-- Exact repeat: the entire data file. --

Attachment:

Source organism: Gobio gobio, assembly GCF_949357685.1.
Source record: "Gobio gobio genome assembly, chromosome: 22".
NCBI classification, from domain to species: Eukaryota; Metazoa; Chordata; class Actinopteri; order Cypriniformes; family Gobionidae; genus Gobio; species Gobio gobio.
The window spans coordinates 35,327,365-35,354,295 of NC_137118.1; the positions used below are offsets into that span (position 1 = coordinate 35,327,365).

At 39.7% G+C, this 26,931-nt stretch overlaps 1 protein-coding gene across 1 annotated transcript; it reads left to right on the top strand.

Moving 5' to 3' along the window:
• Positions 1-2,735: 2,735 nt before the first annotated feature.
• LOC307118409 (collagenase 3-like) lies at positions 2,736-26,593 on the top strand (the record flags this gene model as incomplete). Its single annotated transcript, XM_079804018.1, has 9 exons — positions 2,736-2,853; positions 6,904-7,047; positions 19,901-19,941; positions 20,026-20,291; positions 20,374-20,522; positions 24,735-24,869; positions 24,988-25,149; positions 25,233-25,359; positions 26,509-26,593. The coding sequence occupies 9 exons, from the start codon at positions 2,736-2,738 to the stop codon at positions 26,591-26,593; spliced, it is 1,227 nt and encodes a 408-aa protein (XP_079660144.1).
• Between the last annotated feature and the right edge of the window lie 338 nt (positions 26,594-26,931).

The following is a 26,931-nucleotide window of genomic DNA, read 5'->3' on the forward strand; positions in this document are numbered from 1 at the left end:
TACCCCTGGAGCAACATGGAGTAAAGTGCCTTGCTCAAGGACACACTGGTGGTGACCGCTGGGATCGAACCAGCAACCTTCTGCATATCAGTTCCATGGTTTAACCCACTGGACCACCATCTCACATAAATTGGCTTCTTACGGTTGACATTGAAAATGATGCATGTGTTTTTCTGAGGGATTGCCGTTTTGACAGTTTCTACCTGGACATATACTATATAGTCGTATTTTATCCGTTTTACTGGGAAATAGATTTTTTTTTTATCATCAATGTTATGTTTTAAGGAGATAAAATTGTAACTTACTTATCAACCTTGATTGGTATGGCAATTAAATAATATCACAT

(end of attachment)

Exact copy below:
Source organism: Gobio gobio, assembly GCF_949357685.1.
Source record: "Gobio gobio genome assembly, chromosome: 22".
NCBI classification, from domain to species: Eukaryota; Metazoa; Chordata; class Actinopteri; order Cypriniformes; family Gobionidae; genus Gobio; species Gobio gobio.
The window spans coordinates 35,327,365-35,354,295 of NC_137118.1; the positions used below are offsets into that span (position 1 = coordinate 35,327,365).

At 39.7% G+C, this 26,931-nt stretch overlaps 1 protein-coding gene across 1 annotated transcript; it reads left to right on the top strand.

Moving 5' to 3' along the window:
• Positions 1-2,735: 2,735 nt before the first annotated feature.
• LOC307118409 (collagenase 3-like) lies at positions 2,736-26,593 on the top strand (the record flags this gene model as incomplete). Its single annotated transcript, XM_079804018.1, has 9 exons — positions 2,736-2,853; positions 6,904-7,047; positions 19,901-19,941; positions 20,026-20,291; positions 20,374-20,522; positions 24,735-24,869; positions 24,988-25,149; positions 25,233-25,359; positions 26,509-26,593. The coding sequence occupies 9 exons, from the start codon at positions 2,736-2,738 to the stop codon at positions 26,591-26,593; spliced, it is 1,227 nt and encodes a 408-aa protein (XP_079660144.1).
• Between the last annotated feature and the right edge of the window lie 338 nt (positions 26,594-26,931).

The following is a 26,931-nucleotide window of genomic DNA, read 5'->3' on the forward strand; positions in this document are numbered from 1 at the left end:
TACCCCTGGAGCAACATGGAGTAAAGTGCCTTGCTCAAGGACACACTGGTGGTGACCGCTGGGATCGAACCAGCAACCTTCTGCATATCAGTTCCATGGTTTAACCCACTGGACCACCATCTCACATAAATTGGCTTCTTACGGTTGACATTGAAAATGATGCATGTGTTTTTCTGAGGGATTGCCGTTTTGACAGTTTCTACCTGGACATATACTATATAGTCGTATTTTATCCGTTTTACTGGGAAATAGATTTTTTTTTTATCATCAATGTTATGTTTTAAGGAGATAAAATTGTAACTTACTTATCAACCTTGATTGGTATGGCAATTAAATAATATCACAT